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Soybean growers focus on quality

(Monday, July 26, 2003 -- CropChoice news) -- Chris Layton, Omaha World-Herald, 07/26/03: SIOUX FALLS, S.D. - Soybean growers like Wallace Hoye would like to satisfy foreign buyers, but he needs to know what kind of seeds will sell better overseas.

"Tell us what you want, we'll plant it in the spring and get it to you in the fall," said Hoye, who plants about 2,500 acres of row crops near Villisca, Iowa. "I'd like to talk to these end users to see what beans they want us to grow."

Hoye was among those attending the Midwest Soybean Conference in Sioux Falls, S.D., Friday and today.

Facing growing competitive threats, the United Soybean Board says farmers need to focus less on yields and more on what foreign buyers demand - higher protein and oil content.

The Soybean Board will hold meetings in December in Wahoo, Neb., and Storm Lake, Iowa, as well as in other states, to present information on seed varieties with better protein and oil production.

"The key to the future for the entire soybean industry is improving our crop quality here," said David Durham, a Missouri farmer and chairman of the United Soybean Board. "As producers, it's time we take some responsibility for what we produce if we are going to compete in the future."

The competitive threat from Brazil is growing, and U.S. soybean farmers must respond, Durham said.

As soybean production shifts to cooler-climate areas - the upper Midwest, the Dakotas and Minnesota - the level of crude protein in soybeans has dropped. However, in warmer areas such as Brazil, protein levels have increased.

U.S. growers used to have an advantage on the world market because their soybeans had a slightly higher protein content, about 36 percent. But protein levels have recently dropped to about 35 percent, while Brazilian soybeans have risen slightly, also to about 35 percent.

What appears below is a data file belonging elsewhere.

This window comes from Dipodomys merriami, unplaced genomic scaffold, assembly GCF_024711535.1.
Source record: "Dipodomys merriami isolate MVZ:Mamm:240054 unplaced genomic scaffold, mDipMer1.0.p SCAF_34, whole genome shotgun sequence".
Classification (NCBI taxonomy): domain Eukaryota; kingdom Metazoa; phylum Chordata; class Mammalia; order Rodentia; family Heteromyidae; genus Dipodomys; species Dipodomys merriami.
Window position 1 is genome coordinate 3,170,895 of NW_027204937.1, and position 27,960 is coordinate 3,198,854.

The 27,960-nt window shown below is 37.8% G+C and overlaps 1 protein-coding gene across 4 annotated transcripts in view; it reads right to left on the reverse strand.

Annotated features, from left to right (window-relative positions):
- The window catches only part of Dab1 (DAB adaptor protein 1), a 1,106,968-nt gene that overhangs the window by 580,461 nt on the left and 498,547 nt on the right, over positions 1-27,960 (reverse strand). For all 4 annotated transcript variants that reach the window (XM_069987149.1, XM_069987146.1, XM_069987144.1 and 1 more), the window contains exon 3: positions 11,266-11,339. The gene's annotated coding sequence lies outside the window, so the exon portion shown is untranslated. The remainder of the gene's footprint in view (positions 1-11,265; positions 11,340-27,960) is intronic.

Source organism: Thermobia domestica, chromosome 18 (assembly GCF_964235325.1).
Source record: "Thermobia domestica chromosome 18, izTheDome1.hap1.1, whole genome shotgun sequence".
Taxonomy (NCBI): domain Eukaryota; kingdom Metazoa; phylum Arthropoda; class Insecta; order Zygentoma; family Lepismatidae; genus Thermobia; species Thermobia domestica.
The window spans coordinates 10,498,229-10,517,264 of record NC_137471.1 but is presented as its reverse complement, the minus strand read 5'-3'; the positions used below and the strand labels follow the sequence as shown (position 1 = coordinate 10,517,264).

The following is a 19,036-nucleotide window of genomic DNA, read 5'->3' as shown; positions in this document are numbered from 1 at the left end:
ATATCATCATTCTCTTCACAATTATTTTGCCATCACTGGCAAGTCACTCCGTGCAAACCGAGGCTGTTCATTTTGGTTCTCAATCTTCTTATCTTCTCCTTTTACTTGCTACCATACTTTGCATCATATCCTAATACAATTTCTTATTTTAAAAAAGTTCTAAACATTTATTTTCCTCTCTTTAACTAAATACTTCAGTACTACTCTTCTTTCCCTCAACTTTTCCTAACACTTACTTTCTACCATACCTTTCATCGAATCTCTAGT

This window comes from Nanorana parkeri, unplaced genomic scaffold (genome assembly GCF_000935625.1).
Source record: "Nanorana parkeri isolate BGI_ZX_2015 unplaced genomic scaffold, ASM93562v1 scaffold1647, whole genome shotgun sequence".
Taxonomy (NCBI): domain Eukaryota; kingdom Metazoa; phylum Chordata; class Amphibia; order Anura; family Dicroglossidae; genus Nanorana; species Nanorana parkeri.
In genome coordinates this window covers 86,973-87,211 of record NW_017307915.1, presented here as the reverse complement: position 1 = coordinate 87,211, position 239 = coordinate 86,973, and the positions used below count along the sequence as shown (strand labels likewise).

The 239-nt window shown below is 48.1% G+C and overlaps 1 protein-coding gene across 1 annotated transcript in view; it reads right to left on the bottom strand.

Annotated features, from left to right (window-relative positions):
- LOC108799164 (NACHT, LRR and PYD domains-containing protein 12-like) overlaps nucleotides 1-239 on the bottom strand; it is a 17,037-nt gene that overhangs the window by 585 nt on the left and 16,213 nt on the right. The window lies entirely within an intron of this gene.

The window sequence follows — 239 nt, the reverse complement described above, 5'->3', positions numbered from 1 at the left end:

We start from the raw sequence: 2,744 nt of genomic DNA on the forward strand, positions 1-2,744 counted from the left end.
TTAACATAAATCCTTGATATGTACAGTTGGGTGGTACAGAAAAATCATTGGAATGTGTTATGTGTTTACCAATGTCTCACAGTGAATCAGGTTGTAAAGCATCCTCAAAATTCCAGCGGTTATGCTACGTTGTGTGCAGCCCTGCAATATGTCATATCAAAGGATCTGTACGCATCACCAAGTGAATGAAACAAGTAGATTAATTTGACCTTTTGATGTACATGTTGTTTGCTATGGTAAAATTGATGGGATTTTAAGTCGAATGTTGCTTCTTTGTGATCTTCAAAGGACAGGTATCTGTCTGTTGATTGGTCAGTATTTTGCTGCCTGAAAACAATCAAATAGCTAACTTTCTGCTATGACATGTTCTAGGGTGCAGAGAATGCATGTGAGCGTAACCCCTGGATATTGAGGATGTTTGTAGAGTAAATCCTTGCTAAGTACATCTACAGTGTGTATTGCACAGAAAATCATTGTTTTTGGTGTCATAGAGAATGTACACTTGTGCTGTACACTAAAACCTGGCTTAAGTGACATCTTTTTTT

That one-percentage-point difference has translated to a price decline of about 20 cents a bushel. It also hurts the value of soymeal tonnage sold by processors for livestock feed.

"The playing field has been leveled to the point the United States is on par with Brazil," said Robert Galloway, a consultant for the United Soybean Board.

Seed varieties are available to produce better oil and protein levels, but farmers may not plant them if they result in lower yields.

"There are varieties that meet both goals, and that's what we would like producers to look at," said Jim Sutter, a vice president for Cargill in Des Moines.

Farmers could receive premiums of around 4 cents a bushel for soybeans with higher protein content. Ag Processing Inc. of Omaha has been paying a premium since 1999 and paid its co-op elevators $2 million last year for getting members to plant higher-quality beans.

"We started it in select locations in 1999 and have grown the program from there," said Ed Woll of AGP.

But just telling farmers they could get a small premium for planting certain seeds isn't necessarily enough to make them switch.

Farmers have been burned in the past by being promised premiums, only to have processors change the standards. That has created some resistance, said Tom Kersting of South Dakota Soybean Processors.

Targeting higher quality is perhaps the only way the United States can respond to the growing production in Brazil, which exported 1.9 billion bushels of soybeans last year. Brazil's soybean crop last year was 26 percent greater than in 2000.

"We aren't going to improve that yield, not enough to stay up with Brazil," Durham said.

In addition, Brazil has 235 million acres of land still available for soybean production, although there is controversy over whether that means destroying more rain forest.

"What makes the cost of production more effective in Brazil than the United States is the land cost," said Jose Franca, a seed company representative in Brazil. "In our country, we have so much capability to grow."

While genetically modified soybeans have been exported from Argentina and illegally planted in poorer parts of Brazil, the country officially still bans genetically modified crops, mainly because of battles with environmentalists over the crops.

The ban on genetically modified soybeans also has helped Brazil take away some markets from the United States.

"We're not getting better prices than the United States, we are just getting preference now for our beans," Franca said.

Iowa Sen. Charles Grassley has challenged Brazil over subsidies to its farmers. Franca said Brazil doesn't directly subsidize farmers but does subsidize fuel prices for grain transportation. And there are incentives for land buys and planting, he said.

Brazil's growing influence in the market has led to more criticism, Franca said.